Think in terms of at least thousands of years to brute force a ssh key. ssh probes are short lived, directed against weak security, have no intelligence behind them and stand no serious chance of succeeding.
While I agree that SSH should rely on strong passwords or keys, I still lean towards giving an attacker as little information as possible; if they don't know your username then it's much harder to try to break in, which is why login programs no longer tell you that you entered an invalid user ID.
I don't know whether it's still the case, but a lot of network services used to have the host name in the banner, which would allow remote access to the name.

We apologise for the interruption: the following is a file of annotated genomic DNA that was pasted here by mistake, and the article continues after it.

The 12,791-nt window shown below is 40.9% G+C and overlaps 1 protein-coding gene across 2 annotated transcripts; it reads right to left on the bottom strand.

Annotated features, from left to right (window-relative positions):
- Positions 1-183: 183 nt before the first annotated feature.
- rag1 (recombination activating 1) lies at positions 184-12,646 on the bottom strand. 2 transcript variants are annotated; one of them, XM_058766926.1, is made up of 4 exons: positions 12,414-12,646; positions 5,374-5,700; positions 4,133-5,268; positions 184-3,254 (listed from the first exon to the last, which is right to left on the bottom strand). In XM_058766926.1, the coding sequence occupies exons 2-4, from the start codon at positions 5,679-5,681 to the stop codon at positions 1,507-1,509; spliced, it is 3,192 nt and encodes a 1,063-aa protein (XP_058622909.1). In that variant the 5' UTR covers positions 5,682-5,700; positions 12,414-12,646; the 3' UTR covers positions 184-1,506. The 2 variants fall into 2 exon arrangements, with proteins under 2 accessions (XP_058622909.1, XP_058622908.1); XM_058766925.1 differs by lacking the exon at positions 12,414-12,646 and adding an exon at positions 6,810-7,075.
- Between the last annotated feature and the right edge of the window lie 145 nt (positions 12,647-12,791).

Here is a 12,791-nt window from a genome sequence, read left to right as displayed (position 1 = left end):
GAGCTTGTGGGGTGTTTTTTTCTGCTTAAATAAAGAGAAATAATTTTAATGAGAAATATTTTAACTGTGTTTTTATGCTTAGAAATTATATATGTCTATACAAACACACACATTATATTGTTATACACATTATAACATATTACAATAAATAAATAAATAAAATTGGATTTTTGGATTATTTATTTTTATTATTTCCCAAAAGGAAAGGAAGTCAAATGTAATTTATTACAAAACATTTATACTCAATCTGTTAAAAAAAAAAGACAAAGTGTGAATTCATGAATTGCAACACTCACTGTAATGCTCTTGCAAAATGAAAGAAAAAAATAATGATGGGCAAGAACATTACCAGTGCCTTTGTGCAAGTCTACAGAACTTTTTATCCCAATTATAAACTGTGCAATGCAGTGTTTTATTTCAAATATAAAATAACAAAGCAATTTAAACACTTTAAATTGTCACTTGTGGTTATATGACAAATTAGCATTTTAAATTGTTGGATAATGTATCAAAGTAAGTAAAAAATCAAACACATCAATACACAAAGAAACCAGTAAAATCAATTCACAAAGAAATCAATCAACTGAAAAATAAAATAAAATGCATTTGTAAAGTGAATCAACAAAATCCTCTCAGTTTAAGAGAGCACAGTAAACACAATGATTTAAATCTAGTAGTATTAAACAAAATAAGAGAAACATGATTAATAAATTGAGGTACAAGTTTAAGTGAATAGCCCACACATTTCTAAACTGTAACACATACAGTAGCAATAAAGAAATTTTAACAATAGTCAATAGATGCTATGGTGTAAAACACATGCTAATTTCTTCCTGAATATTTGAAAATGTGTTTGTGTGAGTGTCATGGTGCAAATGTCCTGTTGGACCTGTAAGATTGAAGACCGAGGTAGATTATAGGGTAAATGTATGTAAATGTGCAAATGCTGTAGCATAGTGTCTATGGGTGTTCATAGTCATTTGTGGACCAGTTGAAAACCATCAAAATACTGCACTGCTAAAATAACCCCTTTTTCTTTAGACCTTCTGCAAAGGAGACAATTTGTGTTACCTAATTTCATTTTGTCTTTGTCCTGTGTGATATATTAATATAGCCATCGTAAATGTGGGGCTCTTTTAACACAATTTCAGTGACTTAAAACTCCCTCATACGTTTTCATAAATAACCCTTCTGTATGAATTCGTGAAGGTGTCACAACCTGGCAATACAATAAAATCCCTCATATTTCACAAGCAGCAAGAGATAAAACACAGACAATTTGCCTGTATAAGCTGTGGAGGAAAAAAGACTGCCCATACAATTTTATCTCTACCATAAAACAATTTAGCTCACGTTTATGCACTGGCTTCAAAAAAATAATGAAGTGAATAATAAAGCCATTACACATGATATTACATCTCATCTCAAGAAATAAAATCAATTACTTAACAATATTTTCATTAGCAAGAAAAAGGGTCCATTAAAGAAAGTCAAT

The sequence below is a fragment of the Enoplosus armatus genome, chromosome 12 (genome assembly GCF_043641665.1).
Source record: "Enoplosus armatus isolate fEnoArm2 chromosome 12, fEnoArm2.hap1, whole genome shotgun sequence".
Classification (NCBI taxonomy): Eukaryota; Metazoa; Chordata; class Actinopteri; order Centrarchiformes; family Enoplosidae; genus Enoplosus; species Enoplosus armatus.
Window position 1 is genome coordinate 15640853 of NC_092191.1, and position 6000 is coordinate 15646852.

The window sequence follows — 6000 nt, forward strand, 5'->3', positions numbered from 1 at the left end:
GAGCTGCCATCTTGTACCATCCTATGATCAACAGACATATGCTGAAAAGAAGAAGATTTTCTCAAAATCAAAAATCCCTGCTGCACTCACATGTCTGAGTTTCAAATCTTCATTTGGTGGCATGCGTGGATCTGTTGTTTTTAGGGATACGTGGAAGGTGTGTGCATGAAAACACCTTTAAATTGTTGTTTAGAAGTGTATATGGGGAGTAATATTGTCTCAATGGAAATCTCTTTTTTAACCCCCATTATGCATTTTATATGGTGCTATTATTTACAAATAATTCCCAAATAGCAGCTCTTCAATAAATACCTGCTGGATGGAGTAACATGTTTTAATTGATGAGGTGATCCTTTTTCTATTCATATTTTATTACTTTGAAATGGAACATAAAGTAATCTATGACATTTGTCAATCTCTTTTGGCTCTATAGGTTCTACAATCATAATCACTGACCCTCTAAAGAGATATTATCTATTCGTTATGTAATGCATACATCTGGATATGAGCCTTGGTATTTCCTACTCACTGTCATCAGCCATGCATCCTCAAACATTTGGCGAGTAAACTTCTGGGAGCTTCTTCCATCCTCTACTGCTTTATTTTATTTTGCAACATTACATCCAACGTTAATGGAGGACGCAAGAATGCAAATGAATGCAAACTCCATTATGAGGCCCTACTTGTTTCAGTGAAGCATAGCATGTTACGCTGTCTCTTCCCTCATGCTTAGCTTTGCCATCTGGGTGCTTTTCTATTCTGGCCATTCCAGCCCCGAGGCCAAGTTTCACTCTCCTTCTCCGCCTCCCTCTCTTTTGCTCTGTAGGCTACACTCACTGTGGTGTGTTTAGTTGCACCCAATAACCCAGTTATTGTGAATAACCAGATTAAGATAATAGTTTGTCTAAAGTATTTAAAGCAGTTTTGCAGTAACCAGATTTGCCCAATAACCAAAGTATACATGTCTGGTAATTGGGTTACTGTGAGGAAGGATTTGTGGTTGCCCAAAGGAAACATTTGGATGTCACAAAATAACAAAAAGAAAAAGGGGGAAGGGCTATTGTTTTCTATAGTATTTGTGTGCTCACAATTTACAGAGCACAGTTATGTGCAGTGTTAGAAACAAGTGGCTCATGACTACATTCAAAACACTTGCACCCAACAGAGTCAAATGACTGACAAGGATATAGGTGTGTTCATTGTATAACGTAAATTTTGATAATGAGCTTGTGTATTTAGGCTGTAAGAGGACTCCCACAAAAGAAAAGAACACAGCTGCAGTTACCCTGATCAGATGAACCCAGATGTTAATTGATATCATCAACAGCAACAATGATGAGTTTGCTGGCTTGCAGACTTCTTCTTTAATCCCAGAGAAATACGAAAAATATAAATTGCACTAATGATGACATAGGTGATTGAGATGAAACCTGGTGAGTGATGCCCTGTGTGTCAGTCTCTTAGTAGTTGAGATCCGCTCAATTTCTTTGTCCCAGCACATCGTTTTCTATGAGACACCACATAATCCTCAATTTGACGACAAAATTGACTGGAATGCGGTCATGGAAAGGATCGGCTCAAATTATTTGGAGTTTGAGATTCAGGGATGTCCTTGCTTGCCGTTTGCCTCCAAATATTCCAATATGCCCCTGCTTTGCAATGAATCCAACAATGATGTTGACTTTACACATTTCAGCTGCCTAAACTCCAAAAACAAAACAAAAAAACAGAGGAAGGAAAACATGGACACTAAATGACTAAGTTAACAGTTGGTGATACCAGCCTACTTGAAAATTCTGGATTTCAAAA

User ID known and a 2048 bit key to brute force. What is our expectation that this will be done within 1,000,000 years? How about zero? So, a 100% secure account.
User ID unknown so the attacker guesses 100, none of which exist on that machine. Expectation of success? Zero. So again we have a 100% secure account. But not knowing the username hasn't increased security. I'm prepared to give out a list of user IDs used here and reckon it will not detract from the security of ssh communication.